Charlotte Bronte is okay, I mean she's a good story teller, but she kind of bores me.
    I think Emily was more talented in an artistic sense, but I enjoy Charlotte's novels better & definitely think she had interesting ideas to convey. Wuthering Heights has more artistic merit to me than it is a pleasure to read. That style of writing dialect speech for some characters grates on my nerves a LOT. I also find the characters totally unlikable, but that in itself garners my respect (they're the opposite of Mary Sues).

    I agree on their typings though.
    Often a star was waiting for you to notice it. A wave rolled toward you out of the distant past, or as you walked under an open window, a violin yielded itself to your hearing. All this was mission. But could you accomplish it? (Rilke)

    INFP | 4w5 sp/sx | RLUEI - Primary Inquisitive | Tritype is tripe

  9. #19
    Away with the fairies Southern Kross's Avatar
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    Quote Originally Posted by Marmie Dearest View Post
    I think Emily Bronte was a genius. It's not just darkness for the sake of darkness - I think she had an incredible abstract understanding of human nature and why people do what they do. I'm not sure she was in sync with her times or if she believed in "evil" because most people didn't understand Wuthering Heights when it was published and thought it was immoral. Even now some people don't seem to grasp that it's not a romance novel advocating wife beating and cruelty. Emily Bronte examined *why* broken people are the way they are, saw them as human and told their stories, no matter how messy, instead of demonizing them. She also made it funny, I have yet to see a cinematic version that does real justice to her black humor.
    Oh, don't get me wrong, I so agree with you here. Awesome succinct analysis BTW

    Quote Originally Posted by OrangeAppled View Post
    I think Emily was more talented in an artistic sense, but I enjoy Charlotte's novels better & definitely think she had interesting ideas to convey. Wuthering Heights has more artistic merit to me than it is a pleasure to read. That style of writing dialect speech for some characters grates on my nerves a LOT. I also find the characters totally unlikable, but that in itself garners my respect (they're the opposite of Mary Sues).

    I agree on their typings though.
    THIS

    Stop it will you. Its rude to constantly steal people's thoughts and claim them as your own...

    INFP 4w5 so/sp

    I've dreamt in my life dreams that have stayed with me ever after, and changed my ideas;
    they've gone through and through me, like wine through water, and altered the colour of my mind.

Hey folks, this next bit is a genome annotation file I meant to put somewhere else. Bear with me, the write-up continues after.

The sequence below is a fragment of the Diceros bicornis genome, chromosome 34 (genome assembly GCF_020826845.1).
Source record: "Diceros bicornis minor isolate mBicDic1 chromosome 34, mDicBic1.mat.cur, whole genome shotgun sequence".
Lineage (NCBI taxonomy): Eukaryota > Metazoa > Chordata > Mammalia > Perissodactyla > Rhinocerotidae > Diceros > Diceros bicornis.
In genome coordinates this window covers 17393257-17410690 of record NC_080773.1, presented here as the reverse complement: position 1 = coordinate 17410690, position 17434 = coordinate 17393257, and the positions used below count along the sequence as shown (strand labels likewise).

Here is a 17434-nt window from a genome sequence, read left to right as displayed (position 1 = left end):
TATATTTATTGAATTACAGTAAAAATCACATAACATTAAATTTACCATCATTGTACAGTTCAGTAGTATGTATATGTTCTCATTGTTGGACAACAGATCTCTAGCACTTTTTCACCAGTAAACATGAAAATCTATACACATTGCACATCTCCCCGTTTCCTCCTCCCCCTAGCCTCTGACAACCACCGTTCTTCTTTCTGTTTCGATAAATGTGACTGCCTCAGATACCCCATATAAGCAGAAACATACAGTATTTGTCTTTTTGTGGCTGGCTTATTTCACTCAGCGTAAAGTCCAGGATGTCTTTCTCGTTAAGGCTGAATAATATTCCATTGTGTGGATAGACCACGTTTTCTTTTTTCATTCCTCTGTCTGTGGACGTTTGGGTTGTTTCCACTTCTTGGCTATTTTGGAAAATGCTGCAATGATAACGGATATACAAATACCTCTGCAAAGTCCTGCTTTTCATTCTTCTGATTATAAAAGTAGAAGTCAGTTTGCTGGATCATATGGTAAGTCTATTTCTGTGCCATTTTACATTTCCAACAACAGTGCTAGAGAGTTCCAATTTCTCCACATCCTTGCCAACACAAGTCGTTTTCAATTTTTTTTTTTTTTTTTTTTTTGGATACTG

- Emily Bronte

  10. #20
    Glycerine
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    So I was wondering if this seemed like classic ENFJ (in the writing style) just for the fun of it.
    It is about Camus and the absurd.

    Albert Camus
    Camus’ passage from the book, The Myth of Sisyphus discusses what constitutes an absurd life. First, an “absence of hope (which has nothing to do with despair)” must exist. Next, one must have a “continual rejection (which must not be confused with renunciation)”. Then, one must have “conscious dissatisfaction (which must not be compared with immature unrest”. In all these requirements, there lies an undercurrent of detaching one’s self from having expectations and gaining freedom. For example, if one does not have hope or despair about a specific outcome (ex. who won the football game?), then he becomes an objective participant with no expectations. Without expectations, a person frees himself to create whatever reality suits him while still acknowledging the main reality (this applies to the other requirements of continual rejection and conscious dissatisfaction). In other words, the person lives in the moment and let goes of any attachment to a situation in order to control his own destiny. Ironically, even though a person liberates himself from having a purpose (an attachment) in life, the freedom to choose his own path gives him a reason to live. As a result, the will to live should solely come from one’s self and not from anything external such as the concern for others or aiming to become the next Bill Gates. However, if anything “destroys, conjures away, or exorcises these requirements”, then people will fall into the trappings of the main reality, get attached to situations (ex. becoming hopeful or full of despair), could potentially fight for hopeless causes and/or commit suicide (which Camus considers to be the serious philosophical problem). This would lead to the downfall of the absurd. Although Camus’ absurdist philosophy has a depressing tone to it, it probably gave people of war-torn France a way to cope with the atrocities occurring in their country and all over Europe. It also holds relevance today and to the future because we will always have struggles.